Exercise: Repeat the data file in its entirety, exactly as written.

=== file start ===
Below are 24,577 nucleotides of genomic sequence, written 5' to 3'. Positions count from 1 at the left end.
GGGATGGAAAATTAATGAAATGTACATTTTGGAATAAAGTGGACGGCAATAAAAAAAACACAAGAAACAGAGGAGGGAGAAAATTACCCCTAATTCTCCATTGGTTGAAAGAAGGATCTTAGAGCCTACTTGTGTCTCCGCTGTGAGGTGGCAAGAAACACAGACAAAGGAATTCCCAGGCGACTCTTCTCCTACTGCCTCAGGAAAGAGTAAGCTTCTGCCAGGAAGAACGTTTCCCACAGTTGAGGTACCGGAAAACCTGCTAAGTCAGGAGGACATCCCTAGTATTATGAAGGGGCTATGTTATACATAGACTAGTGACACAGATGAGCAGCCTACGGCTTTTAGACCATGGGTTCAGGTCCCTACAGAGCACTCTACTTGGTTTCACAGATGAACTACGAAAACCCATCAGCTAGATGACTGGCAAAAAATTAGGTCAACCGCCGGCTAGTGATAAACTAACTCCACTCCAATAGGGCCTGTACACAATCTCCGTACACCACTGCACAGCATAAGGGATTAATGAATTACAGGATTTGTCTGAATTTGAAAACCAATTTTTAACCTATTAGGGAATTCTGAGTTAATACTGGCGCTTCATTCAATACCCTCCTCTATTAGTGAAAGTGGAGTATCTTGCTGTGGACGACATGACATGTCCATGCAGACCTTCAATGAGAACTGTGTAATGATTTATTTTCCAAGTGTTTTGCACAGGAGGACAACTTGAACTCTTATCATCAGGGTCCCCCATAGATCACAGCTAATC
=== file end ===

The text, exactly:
Below are 24,577 nucleotides of genomic sequence, written 5' to 3'. Positions count from 1 at the left end.
GGGATGGAAAATTAATGAAATGTACATTTTGGAATAAAGTGGACGGCAATAAAAAAAACACAAGAAACAGAGGAGGGAGAAAATTACCCCTAATTCTCCATTGGTTGAAAGAAGGATCTTAGAGCCTACTTGTGTCTCCGCTGTGAGGTGGCAAGAAACACAGACAAAGGAATTCCCAGGCGACTCTTCTCCTACTGCCTCAGGAAAGAGTAAGCTTCTGCCAGGAAGAACGTTTCCCACAGTTGAGGTACCGGAAAACCTGCTAAGTCAGGAGGACATCCCTAGTATTATGAAGGGGCTATGTTATACATAGACTAGTGACACAGATGAGCAGCCTACGGCTTTTAGACCATGGGTTCAGGTCCCTACAGAGCACTCTACTTGGTTTCACAGATGAACTACGAAAACCCATCAGCTAGATGACTGGCAAAAAATTAGGTCAACCGCCGGCTAGTGATAAACTAACTCCACTCCAATAGGGCCTGTACACAATCTCCGTACACCACTGCACAGCATAAGGGATTAATGAATTACAGGATTTGTCTGAATTTGAAAACCAATTTTTAACCTATTAGGGAATTCTGAGTTAATACTGGCGCTTCATTCAATACCCTCCTCTATTAGTGAAAGTGGAGTATCTTGCTGTGGACGACATGACATGTCCATGCAGACCTTCAATGAGAACTGTGTAATGATTTATTTTCCAAGTGTTTTGCACAGGAGGACAACTTGAACTCTTATCATCAGGGTCCCCCATAGATCACAGCTAATC